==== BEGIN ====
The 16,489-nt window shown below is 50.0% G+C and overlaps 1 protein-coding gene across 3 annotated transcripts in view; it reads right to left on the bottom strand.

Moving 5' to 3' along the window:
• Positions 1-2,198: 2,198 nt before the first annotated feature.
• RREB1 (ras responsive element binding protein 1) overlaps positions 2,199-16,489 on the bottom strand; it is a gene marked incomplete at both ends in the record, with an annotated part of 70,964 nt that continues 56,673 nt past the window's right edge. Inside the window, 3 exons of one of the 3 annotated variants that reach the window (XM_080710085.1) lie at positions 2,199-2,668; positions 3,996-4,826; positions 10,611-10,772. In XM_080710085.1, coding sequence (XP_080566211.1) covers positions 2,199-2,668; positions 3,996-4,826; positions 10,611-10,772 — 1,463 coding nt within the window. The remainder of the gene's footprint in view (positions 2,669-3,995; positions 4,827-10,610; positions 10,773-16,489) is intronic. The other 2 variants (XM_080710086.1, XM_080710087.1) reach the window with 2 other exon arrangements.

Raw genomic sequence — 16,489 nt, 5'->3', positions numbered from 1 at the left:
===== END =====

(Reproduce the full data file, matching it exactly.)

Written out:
The 16,489-nt window shown below is 50.0% G+C and overlaps 1 protein-coding gene across 3 annotated transcripts in view; it reads right to left on the bottom strand.

Moving 5' to 3' along the window:
• Positions 1-2,198: 2,198 nt before the first annotated feature.
• RREB1 (ras responsive element binding protein 1) overlaps positions 2,199-16,489 on the bottom strand; it is a gene marked incomplete at both ends in the record, with an annotated part of 70,964 nt that continues 56,673 nt past the window's right edge. Inside the window, 3 exons of one of the 3 annotated variants that reach the window (XM_080710085.1) lie at positions 2,199-2,668; positions 3,996-4,826; positions 10,611-10,772. In XM_080710085.1, coding sequence (XP_080566211.1) covers positions 2,199-2,668; positions 3,996-4,826; positions 10,611-10,772 — 1,463 coding nt within the window. The remainder of the gene's footprint in view (positions 2,669-3,995; positions 4,827-10,610; positions 10,773-16,489) is intronic. The other 2 variants (XM_080710086.1, XM_080710087.1) reach the window with 2 other exon arrangements.

Raw genomic sequence — 16,489 nt, 5'->3', positions numbered from 1 at the left: